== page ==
Point of Pines Slave Cabin

When the cabin was first built, it sat on what was known as a “slave street,” where rows of meager dwellings sheltered the enslaved.

Slave street was home to the forced labor that worked under brutal conditions picking the sea island cotton—one of the most lucrative cash crops of the time—amassing huge amounts of wealth for the landowners who sold the crop to Northern cities and abroad. The long, silky fibers would often be woven into luxury fabrics that would clothe aristocrats and royals.

As the wealth of plantation owners grew, so did the need for labor. Between 1808 and 1860, the number of people enslaved on Edisto Island nearly quadrupled from 2,600 African-Americans to 10,000.

Much of the data and information on the enslaved comes from the records of plantation owners who documented their profits and the work enslaved people were forced to do. But the Point of Pines cabin tells a story that slaveholder ledgers never would—the human story.

“It’s the place where people who were enslaved had a chance to live their own lives. It’s where they were often free from control of the owner, and you see family life occurring,” says the museum’s founding director Lonnie Bunch. “You see families coming together over meals. You see people in the worst of situations bonding together because you’ve got eight people sleeping in a room.”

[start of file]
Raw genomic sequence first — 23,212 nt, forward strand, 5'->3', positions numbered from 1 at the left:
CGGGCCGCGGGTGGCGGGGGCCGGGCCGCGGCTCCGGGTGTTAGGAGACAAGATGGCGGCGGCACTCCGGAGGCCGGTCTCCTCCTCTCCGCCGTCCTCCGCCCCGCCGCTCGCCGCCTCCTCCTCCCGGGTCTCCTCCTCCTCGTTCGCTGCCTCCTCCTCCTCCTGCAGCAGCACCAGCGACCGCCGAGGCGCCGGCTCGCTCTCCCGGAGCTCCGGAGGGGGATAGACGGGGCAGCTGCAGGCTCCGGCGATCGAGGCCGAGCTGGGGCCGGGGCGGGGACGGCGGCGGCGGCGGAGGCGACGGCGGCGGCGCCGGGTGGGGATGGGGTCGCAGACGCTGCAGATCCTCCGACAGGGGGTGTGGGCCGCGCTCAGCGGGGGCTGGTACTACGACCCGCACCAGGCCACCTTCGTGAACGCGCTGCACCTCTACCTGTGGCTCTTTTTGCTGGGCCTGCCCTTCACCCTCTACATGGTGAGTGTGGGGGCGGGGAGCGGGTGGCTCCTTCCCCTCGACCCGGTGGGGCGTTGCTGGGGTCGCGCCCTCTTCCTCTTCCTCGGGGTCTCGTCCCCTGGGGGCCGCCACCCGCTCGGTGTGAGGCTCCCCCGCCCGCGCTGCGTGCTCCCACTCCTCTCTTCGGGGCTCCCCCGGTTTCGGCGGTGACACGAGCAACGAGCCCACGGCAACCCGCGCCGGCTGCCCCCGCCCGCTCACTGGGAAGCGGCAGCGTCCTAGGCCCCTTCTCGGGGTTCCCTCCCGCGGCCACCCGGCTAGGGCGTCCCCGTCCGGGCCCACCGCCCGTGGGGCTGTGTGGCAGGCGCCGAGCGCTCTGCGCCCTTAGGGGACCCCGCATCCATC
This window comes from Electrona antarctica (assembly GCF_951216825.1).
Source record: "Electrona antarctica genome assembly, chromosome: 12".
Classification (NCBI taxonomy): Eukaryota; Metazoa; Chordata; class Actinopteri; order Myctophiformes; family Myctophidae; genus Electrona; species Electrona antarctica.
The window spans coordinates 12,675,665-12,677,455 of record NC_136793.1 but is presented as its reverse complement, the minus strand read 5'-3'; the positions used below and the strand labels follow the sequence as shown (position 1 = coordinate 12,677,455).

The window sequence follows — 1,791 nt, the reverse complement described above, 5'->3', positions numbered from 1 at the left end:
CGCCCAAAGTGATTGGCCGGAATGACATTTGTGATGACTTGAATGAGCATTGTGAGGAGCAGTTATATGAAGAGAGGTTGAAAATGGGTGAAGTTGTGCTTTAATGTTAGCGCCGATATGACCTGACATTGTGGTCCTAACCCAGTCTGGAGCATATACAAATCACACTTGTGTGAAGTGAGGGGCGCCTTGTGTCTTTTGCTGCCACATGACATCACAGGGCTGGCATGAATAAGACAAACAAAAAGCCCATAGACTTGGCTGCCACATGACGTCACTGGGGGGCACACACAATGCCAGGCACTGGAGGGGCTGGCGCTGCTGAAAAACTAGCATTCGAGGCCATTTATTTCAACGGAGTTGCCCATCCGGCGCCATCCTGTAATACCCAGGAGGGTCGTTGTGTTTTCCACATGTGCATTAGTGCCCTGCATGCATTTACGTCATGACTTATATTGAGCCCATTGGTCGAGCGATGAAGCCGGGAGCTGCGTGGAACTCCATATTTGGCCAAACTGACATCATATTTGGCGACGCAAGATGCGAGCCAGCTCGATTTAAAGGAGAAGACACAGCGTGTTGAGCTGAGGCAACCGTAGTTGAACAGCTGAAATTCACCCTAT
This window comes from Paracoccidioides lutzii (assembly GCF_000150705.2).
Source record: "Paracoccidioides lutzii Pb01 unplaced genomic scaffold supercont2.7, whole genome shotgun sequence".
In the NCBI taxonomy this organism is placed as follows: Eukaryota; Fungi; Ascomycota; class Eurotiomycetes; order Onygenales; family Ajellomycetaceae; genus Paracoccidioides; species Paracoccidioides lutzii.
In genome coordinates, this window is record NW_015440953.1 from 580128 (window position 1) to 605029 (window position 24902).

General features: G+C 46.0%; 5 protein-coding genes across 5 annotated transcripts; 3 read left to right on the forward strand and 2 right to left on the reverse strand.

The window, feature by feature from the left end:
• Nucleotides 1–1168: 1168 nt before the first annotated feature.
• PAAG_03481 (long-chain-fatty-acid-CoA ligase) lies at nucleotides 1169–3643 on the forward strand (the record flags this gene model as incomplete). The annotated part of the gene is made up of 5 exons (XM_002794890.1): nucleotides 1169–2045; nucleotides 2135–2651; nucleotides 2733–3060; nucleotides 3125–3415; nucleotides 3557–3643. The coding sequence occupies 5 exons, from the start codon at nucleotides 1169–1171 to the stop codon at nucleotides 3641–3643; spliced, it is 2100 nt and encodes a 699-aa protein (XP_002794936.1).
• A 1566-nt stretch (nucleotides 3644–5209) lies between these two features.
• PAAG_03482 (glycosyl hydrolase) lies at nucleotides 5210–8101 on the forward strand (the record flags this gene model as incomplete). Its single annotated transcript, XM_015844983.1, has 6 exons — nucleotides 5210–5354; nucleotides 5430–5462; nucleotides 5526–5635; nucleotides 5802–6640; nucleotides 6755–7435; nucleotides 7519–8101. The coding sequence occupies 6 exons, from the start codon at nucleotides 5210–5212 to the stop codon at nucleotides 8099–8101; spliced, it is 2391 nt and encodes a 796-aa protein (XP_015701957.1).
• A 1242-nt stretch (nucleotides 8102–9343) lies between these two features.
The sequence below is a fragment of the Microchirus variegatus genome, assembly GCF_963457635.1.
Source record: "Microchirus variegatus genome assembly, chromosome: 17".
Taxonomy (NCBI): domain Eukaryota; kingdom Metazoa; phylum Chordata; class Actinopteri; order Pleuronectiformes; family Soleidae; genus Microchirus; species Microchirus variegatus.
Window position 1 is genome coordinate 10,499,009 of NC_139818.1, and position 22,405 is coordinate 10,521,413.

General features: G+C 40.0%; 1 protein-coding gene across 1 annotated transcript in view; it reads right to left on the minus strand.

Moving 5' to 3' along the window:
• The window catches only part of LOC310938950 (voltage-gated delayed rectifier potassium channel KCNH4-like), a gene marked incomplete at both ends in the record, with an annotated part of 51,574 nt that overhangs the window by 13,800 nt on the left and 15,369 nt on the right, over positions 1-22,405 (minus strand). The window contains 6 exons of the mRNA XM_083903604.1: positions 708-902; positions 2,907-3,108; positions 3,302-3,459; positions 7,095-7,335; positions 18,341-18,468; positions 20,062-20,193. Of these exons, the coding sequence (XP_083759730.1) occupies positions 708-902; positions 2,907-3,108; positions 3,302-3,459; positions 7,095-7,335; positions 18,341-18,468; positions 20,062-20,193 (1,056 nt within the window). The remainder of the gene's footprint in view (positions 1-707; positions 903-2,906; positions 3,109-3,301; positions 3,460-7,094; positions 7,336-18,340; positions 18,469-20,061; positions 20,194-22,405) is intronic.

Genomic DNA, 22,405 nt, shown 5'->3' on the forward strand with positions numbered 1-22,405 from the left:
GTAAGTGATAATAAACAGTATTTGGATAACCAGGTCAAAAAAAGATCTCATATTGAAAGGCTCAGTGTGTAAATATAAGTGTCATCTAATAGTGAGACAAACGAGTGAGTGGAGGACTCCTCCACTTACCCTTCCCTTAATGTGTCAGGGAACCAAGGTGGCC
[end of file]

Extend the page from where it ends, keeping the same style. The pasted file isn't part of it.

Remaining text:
The cabins were a break from the brutality of plantation life, but not an escape from it.

“On the one hand, it’s this safe space. On the other hand, it’s also a space where so many horrible things happened—people were raped in these cabins. And because the cabin was not yours, you were reminded every day that there was somebody who had greater power than you,” Bunch says. “So, a cabin really allowed us to show the full range of the experience of being enslaved.”

Because the Point of Pines cabin was built before the civil war and was lived in long after, Curator Nancy Bercaw says that was part of the reason the museum focused on acquiring a cabin from Edisto Island. The low-lying islands off the South Carolina coast were some of the earliest territories to be taken over by Union troops and the people enslaved there became some of the first to declare themselves free.